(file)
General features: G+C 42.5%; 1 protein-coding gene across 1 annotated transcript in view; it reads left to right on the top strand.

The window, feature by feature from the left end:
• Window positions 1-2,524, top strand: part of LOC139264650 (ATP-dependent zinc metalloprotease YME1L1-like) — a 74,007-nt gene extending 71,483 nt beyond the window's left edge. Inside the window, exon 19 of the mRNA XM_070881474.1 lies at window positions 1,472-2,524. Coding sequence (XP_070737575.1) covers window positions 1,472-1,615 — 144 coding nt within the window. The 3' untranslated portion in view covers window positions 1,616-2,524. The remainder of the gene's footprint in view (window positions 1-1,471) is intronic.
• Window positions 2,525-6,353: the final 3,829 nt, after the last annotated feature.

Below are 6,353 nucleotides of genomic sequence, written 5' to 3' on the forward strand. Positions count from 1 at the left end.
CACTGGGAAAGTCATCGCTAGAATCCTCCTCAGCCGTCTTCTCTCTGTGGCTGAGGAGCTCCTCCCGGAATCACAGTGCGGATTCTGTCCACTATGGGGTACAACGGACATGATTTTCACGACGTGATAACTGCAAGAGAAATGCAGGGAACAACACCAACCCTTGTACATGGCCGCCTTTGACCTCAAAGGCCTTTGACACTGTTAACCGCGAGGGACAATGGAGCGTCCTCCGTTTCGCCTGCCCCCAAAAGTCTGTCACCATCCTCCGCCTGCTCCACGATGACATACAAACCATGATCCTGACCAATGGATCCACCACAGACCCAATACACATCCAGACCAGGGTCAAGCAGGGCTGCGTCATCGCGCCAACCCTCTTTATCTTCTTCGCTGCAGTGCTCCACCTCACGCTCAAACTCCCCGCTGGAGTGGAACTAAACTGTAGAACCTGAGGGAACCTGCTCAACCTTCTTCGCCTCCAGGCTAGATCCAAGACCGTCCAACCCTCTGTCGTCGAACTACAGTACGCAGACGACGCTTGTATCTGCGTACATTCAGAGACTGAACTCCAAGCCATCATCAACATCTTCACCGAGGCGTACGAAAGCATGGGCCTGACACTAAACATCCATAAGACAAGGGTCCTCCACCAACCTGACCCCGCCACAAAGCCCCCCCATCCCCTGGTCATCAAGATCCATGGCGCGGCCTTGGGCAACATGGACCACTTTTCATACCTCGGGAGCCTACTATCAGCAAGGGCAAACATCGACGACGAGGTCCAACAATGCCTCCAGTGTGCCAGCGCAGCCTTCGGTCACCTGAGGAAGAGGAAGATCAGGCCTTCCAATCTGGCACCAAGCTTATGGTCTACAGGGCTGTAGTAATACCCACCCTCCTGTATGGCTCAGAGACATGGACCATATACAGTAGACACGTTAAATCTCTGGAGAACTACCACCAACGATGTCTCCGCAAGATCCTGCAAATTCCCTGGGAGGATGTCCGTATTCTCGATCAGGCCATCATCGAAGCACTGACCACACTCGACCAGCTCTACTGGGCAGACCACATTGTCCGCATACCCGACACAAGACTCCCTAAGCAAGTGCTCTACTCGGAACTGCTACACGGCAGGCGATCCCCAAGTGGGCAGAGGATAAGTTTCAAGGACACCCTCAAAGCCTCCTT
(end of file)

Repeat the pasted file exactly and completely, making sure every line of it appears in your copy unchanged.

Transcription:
General features: G+C 42.5%; 1 protein-coding gene across 1 annotated transcript in view; it reads left to right on the top strand.

The window, feature by feature from the left end:
• Window positions 1-2,524, top strand: part of LOC139264650 (ATP-dependent zinc metalloprotease YME1L1-like) — a 74,007-nt gene extending 71,483 nt beyond the window's left edge. Inside the window, exon 19 of the mRNA XM_070881474.1 lies at window positions 1,472-2,524. Coding sequence (XP_070737575.1) covers window positions 1,472-1,615 — 144 coding nt within the window. The 3' untranslated portion in view covers window positions 1,616-2,524. The remainder of the gene's footprint in view (window positions 1-1,471) is intronic.
• Window positions 2,525-6,353: the final 3,829 nt, after the last annotated feature.

Below are 6,353 nucleotides of genomic sequence, written 5' to 3' on the forward strand. Positions count from 1 at the left end.
CACTGGGAAAGTCATCGCTAGAATCCTCCTCAGCCGTCTTCTCTCTGTGGCTGAGGAGCTCCTCCCGGAATCACAGTGCGGATTCTGTCCACTATGGGGTACAACGGACATGATTTTCACGACGTGATAACTGCAAGAGAAATGCAGGGAACAACACCAACCCTTGTACATGGCCGCCTTTGACCTCAAAGGCCTTTGACACTGTTAACCGCGAGGGACAATGGAGCGTCCTCCGTTTCGCCTGCCCCCAAAAGTCTGTCACCATCCTCCGCCTGCTCCACGATGACATACAAACCATGATCCTGACCAATGGATCCACCACAGACCCAATACACATCCAGACCAGGGTCAAGCAGGGCTGCGTCATCGCGCCAACCCTCTTTATCTTCTTCGCTGCAGTGCTCCACCTCACGCTCAAACTCCCCGCTGGAGTGGAACTAAACTGTAGAACCTGAGGGAACCTGCTCAACCTTCTTCGCCTCCAGGCTAGATCCAAGACCGTCCAACCCTCTGTCGTCGAACTACAGTACGCAGACGACGCTTGTATCTGCGTACATTCAGAGACTGAACTCCAAGCCATCATCAACATCTTCACCGAGGCGTACGAAAGCATGGGCCTGACACTAAACATCCATAAGACAAGGGTCCTCCACCAACCTGACCCCGCCACAAAGCCCCCCCATCCCCTGGTCATCAAGATCCATGGCGCGGCCTTGGGCAACATGGACCACTTTTCATACCTCGGGAGCCTACTATCAGCAAGGGCAAACATCGACGACGAGGTCCAACAATGCCTCCAGTGTGCCAGCGCAGCCTTCGGTCACCTGAGGAAGAGGAAGATCAGGCCTTCCAATCTGGCACCAAGCTTATGGTCTACAGGGCTGTAGTAATACCCACCCTCCTGTATGGCTCAGAGACATGGACCATATACAGTAGACACGTTAAATCTCTGGAGAACTACCACCAACGATGTCTCCGCAAGATCCTGCAAATTCCCTGGGAGGATGTCCGTATTCTCGATCAGGCCATCATCGAAGCACTGACCACACTCGACCAGCTCTACTGGGCAGACCACATTGTCCGCATACCCGACACAAGACTCCCTAAGCAAGTGCTCTACTCGGAACTGCTACACGGCAGGCGATCCCCAAGTGGGCAGAGGATAAGTTTCAAGGACACCCTCAAAGCCTCCTT